If 5,000 civil servants move into the area, will the Jubilee line extension be built or will my constituents have to suffer daily the nightmarish congestion that they suffered whenever there was an event at the arena? Will the Government stop the LDDC giving crazy planning permission for further superfluous office developments such as that granted to Olympia and York for Heron Quays only a few weeks ago? Will the Secretary of State confirm or deny the recent press statements that the LDDC is to give land to developers and allow deferred payment until they make a profit? If the right hon. and learned Gentleman disputes my figures of nearly £3 billion of direct and indirect subsidy, when will he produce his own figures for the public money involved?
§ Mr. Howard
On the last point, I have already made it clear that the funds made available to the London Docklands development corporation are a matter of record and have been published more than once. I am surprised by the attitude that the hon. Lady adopts to the considerable number of jobs that have been created in docklands. I should have thought that she would welcome that.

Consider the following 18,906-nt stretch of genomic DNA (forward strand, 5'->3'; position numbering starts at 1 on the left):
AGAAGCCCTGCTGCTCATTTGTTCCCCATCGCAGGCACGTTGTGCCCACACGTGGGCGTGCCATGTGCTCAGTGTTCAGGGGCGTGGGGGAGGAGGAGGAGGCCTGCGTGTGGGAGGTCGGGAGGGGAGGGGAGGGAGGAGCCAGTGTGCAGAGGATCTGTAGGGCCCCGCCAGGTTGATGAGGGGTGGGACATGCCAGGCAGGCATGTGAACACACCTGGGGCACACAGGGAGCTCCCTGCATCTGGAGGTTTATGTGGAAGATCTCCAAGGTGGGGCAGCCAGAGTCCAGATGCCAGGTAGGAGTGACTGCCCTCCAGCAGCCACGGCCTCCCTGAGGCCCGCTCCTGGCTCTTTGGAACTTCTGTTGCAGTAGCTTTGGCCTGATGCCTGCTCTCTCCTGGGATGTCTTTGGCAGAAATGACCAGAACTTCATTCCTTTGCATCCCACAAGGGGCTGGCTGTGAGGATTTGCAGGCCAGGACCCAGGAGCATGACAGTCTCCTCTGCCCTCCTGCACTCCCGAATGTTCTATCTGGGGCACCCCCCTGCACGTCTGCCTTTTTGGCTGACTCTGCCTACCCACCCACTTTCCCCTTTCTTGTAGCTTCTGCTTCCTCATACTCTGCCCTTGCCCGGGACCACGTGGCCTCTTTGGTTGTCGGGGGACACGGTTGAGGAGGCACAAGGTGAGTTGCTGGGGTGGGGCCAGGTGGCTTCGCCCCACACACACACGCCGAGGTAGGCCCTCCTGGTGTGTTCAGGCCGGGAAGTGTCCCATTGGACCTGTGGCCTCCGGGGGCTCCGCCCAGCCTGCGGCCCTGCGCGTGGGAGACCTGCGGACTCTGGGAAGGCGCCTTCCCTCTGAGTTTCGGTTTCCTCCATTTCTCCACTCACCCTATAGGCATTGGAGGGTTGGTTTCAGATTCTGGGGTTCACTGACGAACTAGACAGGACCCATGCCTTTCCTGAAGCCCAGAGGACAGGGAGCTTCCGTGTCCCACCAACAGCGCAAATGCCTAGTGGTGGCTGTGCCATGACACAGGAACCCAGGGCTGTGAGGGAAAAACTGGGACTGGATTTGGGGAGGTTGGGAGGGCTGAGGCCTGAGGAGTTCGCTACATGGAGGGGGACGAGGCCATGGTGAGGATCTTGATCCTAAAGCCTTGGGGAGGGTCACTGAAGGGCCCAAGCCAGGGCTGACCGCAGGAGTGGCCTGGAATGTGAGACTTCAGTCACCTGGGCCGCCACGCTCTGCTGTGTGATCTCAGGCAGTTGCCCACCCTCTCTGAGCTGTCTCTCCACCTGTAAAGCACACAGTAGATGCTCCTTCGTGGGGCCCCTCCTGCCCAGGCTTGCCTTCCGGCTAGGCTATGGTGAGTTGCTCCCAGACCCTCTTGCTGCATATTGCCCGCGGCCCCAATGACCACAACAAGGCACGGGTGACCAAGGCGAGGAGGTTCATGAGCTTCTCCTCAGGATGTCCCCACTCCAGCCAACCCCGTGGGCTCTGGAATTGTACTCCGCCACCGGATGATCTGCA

As for the relocation of staff who work for the Department at the moment, wherever they live, we shall be assisting them when we move to docklands, as I expect we shall be able to do. I should have thought that the hon. Lady would be as keen as anyone to encourage the private sector to contribute £400 million to the cost of the Jubilee line extension, which will secure that extension's future.
§ Mr. John Wilkinson (Ruislip-Northwood)
Will my right hon. and learned Friend be realistic and recognise that civil servants such as those in my constituency in north-west London, who are prepared to put up with a difficult journey to central London because they welcome the good schools and the pleasant residential area in which they live, will not be prepared to travel to the Isle of Dogs unless good, effective and reliable high-speed surface transport is in place? To that end, is it not vital that the Jubilee line be completed—if necessary, with public money —and that the crossrail link be finished, with a platform at Northwood in my constituency, which was promised and then taken away?